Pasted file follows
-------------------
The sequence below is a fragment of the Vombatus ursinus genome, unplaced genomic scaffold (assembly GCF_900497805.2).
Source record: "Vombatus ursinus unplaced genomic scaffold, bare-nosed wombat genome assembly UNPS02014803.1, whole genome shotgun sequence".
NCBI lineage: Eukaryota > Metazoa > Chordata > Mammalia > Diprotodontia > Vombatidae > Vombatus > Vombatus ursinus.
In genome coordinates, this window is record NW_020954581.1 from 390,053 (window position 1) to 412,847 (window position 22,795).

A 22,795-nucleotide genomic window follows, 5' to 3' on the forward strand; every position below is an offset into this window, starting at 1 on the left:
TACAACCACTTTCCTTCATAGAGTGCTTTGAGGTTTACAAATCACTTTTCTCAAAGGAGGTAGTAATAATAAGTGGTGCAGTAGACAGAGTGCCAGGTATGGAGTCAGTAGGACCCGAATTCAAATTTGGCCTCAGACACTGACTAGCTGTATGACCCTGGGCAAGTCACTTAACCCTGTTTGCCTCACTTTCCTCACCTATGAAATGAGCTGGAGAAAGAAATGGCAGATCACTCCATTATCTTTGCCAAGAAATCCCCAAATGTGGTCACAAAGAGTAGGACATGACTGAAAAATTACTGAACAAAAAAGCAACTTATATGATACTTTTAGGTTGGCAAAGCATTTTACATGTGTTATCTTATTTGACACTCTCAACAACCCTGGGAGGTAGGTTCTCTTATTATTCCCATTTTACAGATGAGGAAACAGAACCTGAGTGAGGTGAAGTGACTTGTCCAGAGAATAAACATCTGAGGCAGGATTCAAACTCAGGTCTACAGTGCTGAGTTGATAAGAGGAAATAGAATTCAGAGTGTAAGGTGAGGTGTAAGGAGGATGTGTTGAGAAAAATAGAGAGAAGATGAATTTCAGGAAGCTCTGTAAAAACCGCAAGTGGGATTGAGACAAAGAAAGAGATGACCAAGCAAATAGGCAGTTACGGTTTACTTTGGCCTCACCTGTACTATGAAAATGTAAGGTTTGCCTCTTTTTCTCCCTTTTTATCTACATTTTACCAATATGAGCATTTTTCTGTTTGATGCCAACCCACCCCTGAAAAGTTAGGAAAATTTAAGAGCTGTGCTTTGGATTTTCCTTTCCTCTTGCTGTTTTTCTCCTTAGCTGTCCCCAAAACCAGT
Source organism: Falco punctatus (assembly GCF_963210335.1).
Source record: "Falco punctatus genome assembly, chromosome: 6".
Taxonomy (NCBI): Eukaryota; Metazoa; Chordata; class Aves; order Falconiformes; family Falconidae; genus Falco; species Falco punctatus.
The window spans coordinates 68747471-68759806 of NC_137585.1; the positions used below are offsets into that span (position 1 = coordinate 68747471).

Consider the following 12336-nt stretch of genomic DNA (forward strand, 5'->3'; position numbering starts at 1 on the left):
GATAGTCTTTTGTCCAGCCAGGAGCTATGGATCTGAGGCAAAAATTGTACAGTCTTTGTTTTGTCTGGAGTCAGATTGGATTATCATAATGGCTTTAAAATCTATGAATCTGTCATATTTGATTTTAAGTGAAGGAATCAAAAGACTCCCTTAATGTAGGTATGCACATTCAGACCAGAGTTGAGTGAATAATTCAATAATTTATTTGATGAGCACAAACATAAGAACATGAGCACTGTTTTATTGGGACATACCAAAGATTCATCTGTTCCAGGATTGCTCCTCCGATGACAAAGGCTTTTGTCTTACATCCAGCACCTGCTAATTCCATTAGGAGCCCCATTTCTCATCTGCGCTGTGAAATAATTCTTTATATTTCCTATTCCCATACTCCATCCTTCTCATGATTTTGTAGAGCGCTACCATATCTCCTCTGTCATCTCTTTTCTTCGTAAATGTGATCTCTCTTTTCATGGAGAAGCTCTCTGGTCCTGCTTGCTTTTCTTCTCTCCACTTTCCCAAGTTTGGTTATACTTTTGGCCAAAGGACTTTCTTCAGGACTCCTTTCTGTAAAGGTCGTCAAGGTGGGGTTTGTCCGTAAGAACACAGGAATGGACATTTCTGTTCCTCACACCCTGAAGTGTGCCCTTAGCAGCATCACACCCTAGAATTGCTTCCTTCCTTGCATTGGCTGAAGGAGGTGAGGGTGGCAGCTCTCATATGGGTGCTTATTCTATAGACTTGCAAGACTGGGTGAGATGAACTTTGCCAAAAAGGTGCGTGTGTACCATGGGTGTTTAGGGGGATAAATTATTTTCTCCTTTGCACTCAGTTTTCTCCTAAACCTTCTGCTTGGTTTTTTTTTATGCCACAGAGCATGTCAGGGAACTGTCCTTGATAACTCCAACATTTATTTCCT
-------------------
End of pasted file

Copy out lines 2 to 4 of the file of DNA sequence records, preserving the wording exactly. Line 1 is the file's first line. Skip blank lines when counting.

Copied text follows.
Source record: "Vombatus ursinus unplaced genomic scaffold, bare-nosed wombat genome assembly UNPS02014803.1, whole genome shotgun sequence".
NCBI lineage: Eukaryota > Metazoa > Chordata > Mammalia > Diprotodontia > Vombatidae > Vombatus > Vombatus ursinus.
In genome coordinates, this window is record NW_020954581.1 from 390,053 (window position 1) to 412,847 (window position 22,795).